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Robin Gill explores religiously inspired violence drawing on research into public attitudes on the topic. (2018)
What common ground do religious and secular civil society organisations have in identifying the challenges of debt and providing solutions? This public panel talk will discuss the intersection of faith–based and secular analyses of personal debt in the UK today, and how they may enter into dialogue with one another.
Date and Time: Mon 10 December 2018 (18:30 – 20:00)
Since the financial crisis, the roles of the state and religious organisations in British public life are changing. Faith–based organisations are key providers of relief to those in debt, often while criticising the debt economy as an underlying cause of poverty and inequality. Campaigns around international debt saw new coalitions between faith–based and secular organisations.
We ask if similar alliances could be built to confront the harms of personal debt. What common ground do religious and secular civil society organisations have in identifying the challenges of debt and providing solutions? How far do faith–based and secular analyses of personal debt in the UK today converge and intersect? What are their differences?
We start from a common recognition that debt is not just a numerical, contractual or technical issue, but also a deeply moral one involving human social relations. Our talks will explore the moral implications of debt as a social issue.
This public panel talk will be held in partnership with LSE Anthropology and St Paul’s Institute.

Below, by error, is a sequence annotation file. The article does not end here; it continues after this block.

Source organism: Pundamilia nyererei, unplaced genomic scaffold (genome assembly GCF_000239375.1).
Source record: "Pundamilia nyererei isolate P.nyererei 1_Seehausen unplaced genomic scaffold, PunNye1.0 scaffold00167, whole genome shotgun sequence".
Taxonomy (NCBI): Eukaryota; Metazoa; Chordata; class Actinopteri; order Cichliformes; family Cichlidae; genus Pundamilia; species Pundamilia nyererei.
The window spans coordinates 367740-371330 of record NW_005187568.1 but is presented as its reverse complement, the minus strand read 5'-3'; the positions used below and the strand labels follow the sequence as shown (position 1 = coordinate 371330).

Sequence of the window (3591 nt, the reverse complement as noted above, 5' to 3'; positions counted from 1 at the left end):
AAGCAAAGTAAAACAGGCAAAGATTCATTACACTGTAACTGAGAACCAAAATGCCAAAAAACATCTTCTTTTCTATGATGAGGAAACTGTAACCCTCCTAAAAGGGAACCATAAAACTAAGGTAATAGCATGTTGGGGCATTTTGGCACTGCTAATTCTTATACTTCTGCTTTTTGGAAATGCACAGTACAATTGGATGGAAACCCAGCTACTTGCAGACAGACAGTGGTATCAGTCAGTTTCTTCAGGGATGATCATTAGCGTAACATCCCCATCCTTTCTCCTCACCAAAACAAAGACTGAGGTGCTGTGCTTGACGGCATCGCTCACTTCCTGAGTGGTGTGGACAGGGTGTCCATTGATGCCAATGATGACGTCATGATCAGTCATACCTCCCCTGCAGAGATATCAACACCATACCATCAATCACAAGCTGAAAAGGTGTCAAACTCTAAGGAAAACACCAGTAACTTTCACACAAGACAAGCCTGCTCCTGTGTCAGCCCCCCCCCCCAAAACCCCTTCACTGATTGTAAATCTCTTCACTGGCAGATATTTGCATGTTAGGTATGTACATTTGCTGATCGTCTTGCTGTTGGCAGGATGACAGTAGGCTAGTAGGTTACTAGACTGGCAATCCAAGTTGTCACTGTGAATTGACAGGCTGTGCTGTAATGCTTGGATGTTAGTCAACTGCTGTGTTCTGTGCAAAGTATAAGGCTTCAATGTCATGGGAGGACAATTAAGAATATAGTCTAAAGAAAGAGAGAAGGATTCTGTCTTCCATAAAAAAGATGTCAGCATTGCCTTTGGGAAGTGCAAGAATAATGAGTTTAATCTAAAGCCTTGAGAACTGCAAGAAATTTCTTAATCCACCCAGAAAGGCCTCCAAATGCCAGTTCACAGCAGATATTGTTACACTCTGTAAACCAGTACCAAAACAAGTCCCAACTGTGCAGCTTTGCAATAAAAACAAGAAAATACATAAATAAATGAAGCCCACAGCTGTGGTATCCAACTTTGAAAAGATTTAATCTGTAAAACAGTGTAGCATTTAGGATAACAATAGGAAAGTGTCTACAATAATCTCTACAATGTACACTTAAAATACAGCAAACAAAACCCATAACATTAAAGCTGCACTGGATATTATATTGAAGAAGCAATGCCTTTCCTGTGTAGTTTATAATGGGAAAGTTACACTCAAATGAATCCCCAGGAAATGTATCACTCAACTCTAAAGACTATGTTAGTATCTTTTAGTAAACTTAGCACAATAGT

Confirmed speakers include:
Tickets and Venue
Tickets are free of charge. Register on our eventbrite page.
The Wolfson Theatre is easily accessible by public transport. A map of the venue’s location can be found at the bottom of our eventbrite page.
There is step free access into the lecture theatre, but if you have any accessibilitiy needs please email firstname.lastname@example.org
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For more information, contact Theos on email@example.com.
Natan joined Theos in 2016. He has just completed a PhD in Systematic Theology at Queen’s University of Belfast with a thesis on divine action in dialogue with theatre studies. He is the author of the chapter on Václav Havel in The Mighty and the Almighty: How Political Leaders do God (Biteback, 2017) and co–author of That They All May Be One, a report looking at inter–Church relations in England. Current research interests include theology and economics, with a focus on debt, ethics of AI/robotics, theology and contemporary art.
New Academic Building, LSE
54 Lincoln’s Inn Fields
London WC2A 3LJ
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Theos researches and investigates the intersection of religion, politics and society in the contemporary world.